Books, Cats, and Adventures in Parking

I started working at E. Shaver, Bookseller about four weeks ago. It’s a quirky, fabulous, independent bookstore in Savannah’s historic district. The bookstore has been around since 1975, though the building that houses it is from 1842.

E. Shaver has rooms of books separated by odd steps and doorways with wide moldings. There is a plush couch that often has a cat laying across it, and a typewriter where customers can craft poems on scraps of paper and tack them to the wall.

The store has four cats. Two, gloriously long-haired, seem to have appointed themselves supervisors. They stretch out on the floor by the Bestsellers looking ever so regal. One is a calico with a penchant for napping in the cubby under the front register. The tiniest and shyest of the four, Morticia, was named after she and her brother were rescued from a coffin in a prop warehouse. I understand her story, and E. Shaver, has made it into the script of at least one Savannah guided ghost tour. Really, there is cuteness around every corner at work for me.

Tourists and locals flock to the store everyday. I ring up purchases and dole out much-sought-after E. Shaver cat bookmarks. I guide customers to Essays, or Poetry, or Savannah History, or True Crime. I tell customers the cat’s names and where in the shop they might be hanging out. I shelve books. On Tuesdays, the New Releases come in. I get a thrill, I admit, from seeing that cart full of books nobody has been able to buy yet. Honestly, between the books and the cats, I’m pretty much in heaven.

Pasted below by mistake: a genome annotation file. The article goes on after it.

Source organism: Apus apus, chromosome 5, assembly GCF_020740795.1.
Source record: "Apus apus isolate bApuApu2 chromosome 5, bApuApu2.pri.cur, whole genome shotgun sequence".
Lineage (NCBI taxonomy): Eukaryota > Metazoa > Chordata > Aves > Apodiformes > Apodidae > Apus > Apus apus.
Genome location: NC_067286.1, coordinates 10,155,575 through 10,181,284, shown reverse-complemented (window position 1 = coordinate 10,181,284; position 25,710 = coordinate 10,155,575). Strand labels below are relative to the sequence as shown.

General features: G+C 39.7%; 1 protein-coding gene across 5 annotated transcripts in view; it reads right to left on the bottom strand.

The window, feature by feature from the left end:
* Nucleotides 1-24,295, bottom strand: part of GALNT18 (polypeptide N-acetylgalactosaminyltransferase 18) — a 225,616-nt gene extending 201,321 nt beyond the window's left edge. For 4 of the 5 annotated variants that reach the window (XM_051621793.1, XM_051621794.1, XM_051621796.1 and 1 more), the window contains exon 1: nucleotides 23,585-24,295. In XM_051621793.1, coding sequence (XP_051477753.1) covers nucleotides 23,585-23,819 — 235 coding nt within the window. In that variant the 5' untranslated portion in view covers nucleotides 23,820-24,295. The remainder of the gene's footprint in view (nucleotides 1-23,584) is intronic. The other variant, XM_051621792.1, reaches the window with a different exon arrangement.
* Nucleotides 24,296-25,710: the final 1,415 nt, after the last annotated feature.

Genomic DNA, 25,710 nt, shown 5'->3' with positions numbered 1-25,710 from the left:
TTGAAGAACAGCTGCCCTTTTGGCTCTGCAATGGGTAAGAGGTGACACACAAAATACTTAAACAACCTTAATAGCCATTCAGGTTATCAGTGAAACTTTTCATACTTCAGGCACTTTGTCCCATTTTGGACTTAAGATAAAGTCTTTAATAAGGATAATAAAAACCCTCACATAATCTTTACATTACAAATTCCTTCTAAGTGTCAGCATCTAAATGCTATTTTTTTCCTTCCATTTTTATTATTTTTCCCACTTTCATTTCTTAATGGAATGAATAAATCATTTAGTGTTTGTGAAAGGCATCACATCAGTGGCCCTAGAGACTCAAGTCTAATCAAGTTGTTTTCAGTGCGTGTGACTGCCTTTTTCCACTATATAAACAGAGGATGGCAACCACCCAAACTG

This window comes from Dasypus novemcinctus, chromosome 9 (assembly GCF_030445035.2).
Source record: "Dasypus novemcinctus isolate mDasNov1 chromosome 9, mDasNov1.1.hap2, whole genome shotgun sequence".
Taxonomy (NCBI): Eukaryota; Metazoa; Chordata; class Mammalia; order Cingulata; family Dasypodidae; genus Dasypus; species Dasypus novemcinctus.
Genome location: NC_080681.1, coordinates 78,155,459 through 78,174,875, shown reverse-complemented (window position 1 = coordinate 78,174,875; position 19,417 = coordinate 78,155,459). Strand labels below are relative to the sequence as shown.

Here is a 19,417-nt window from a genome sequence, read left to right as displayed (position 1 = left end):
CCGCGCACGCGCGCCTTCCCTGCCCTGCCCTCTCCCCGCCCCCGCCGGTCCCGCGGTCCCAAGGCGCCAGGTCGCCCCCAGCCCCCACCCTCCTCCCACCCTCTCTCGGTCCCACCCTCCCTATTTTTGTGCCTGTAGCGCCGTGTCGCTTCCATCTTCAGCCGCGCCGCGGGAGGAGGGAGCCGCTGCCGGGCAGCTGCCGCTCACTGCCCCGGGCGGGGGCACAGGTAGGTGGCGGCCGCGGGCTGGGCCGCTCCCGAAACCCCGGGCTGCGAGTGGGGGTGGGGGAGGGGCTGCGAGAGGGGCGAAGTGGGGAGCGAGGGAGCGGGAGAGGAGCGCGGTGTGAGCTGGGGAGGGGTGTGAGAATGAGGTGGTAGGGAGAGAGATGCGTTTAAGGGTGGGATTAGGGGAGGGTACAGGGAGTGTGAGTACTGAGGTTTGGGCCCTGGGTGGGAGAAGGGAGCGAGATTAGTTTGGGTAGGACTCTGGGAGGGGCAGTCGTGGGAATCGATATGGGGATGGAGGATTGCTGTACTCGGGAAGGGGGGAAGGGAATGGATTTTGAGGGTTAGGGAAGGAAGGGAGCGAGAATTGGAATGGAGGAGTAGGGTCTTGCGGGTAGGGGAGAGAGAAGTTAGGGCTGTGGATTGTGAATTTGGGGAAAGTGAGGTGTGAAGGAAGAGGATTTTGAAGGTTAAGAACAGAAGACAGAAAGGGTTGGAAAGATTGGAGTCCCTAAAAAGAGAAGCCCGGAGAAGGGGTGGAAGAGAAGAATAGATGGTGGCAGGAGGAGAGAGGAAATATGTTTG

Working there brings me into the historic district about 4 times a week. I have learned ALOT about finding free parking. At first, I struggled to find parking and to manage the anxiety. How early do I have to leave for work? Will I be able to find a free spot? Will I be late for my shift? Will I be able to find my car after my shift? Will I get a ticket? Will my car get stolen? It was exhausting.

I am happy to report, however, that I have have gotten into the swing of things. I reliably find free parking near Whitefield, Troup, or Lafayette Squares. I’ve made it to work on time each day. I’ve found my car at the end of my shifts. No tickets. No break ins.

I get to walk 5-10 minutes from my car through the shade dappled streets of the historic district. I pass the gorgeous jade-green fountain in Lafayette Square and the airy metal Armillary Sphere in Troup Square. We’ve had many gorgeous days– between 60 and 75 degrees– so I pick a bench after work and eat my snacks in the enticing mid-February warmth.

The other day I walked up E. Jones Street on the way to work, and was captivated by the details I saw: a wrought iron gate enclosing a long green garden with a statue of Poseidon at the back; round iron detailing covering milky white glass at street level; a fountain on the side of a house; and a glorious, huge house with wooden scrollwork and intricate, stacked porches lining one whole side.

That was a fun morning in the city.

It’s time to wrap up this post so I can get back to my latest read….Georgie, All Along by Kate Clayborn. I can’t put it down.

Please Note: I am an employee of E. Shaver, Bookseller. However, everything in this post is my personal opinion and in no way reflects any views, positions or policies of E. Shaver, Bookseller.

Photography Credits: The photos contained here have all been taken by me R. Goldstein 2022-2023.

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